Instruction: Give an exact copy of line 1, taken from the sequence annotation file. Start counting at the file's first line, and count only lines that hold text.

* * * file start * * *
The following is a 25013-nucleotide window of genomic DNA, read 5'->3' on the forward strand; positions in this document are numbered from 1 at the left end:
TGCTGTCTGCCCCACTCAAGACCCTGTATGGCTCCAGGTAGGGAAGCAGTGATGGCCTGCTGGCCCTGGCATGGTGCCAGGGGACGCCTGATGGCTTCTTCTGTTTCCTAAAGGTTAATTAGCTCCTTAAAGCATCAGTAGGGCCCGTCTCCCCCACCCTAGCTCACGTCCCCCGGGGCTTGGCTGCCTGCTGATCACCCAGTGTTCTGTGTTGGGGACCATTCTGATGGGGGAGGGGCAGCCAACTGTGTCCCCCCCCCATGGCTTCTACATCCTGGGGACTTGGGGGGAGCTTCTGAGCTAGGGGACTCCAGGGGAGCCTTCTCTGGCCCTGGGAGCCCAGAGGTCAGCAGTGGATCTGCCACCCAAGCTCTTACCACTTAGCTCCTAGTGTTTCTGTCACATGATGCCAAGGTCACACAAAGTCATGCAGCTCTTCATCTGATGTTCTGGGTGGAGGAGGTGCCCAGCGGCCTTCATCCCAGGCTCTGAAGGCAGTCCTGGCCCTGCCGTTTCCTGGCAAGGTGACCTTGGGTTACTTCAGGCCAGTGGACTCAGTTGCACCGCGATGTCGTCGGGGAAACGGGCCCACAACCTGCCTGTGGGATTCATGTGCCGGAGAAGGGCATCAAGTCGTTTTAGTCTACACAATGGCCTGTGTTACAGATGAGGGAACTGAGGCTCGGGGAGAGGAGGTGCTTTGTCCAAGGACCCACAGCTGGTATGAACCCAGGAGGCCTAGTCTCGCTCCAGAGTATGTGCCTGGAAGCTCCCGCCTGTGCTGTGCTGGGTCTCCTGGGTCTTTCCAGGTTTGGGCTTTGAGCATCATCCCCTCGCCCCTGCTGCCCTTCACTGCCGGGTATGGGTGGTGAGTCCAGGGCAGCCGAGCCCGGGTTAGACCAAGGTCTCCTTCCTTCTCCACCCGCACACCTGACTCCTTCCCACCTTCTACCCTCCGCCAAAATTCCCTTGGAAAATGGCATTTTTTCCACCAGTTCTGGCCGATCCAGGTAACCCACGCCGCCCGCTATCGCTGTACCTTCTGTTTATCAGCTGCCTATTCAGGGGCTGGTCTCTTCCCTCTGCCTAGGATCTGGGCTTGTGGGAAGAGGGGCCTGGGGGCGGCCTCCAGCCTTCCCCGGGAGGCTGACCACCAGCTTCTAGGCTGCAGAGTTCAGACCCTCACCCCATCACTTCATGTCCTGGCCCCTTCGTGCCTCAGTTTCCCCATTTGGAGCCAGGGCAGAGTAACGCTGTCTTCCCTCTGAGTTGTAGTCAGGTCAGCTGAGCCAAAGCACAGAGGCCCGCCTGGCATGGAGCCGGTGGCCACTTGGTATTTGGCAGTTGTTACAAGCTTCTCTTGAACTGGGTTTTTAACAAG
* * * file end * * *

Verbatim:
The following is a 25013-nucleotide window of genomic DNA, read 5'->3' on the forward strand; positions in this document are numbered from 1 at the left end: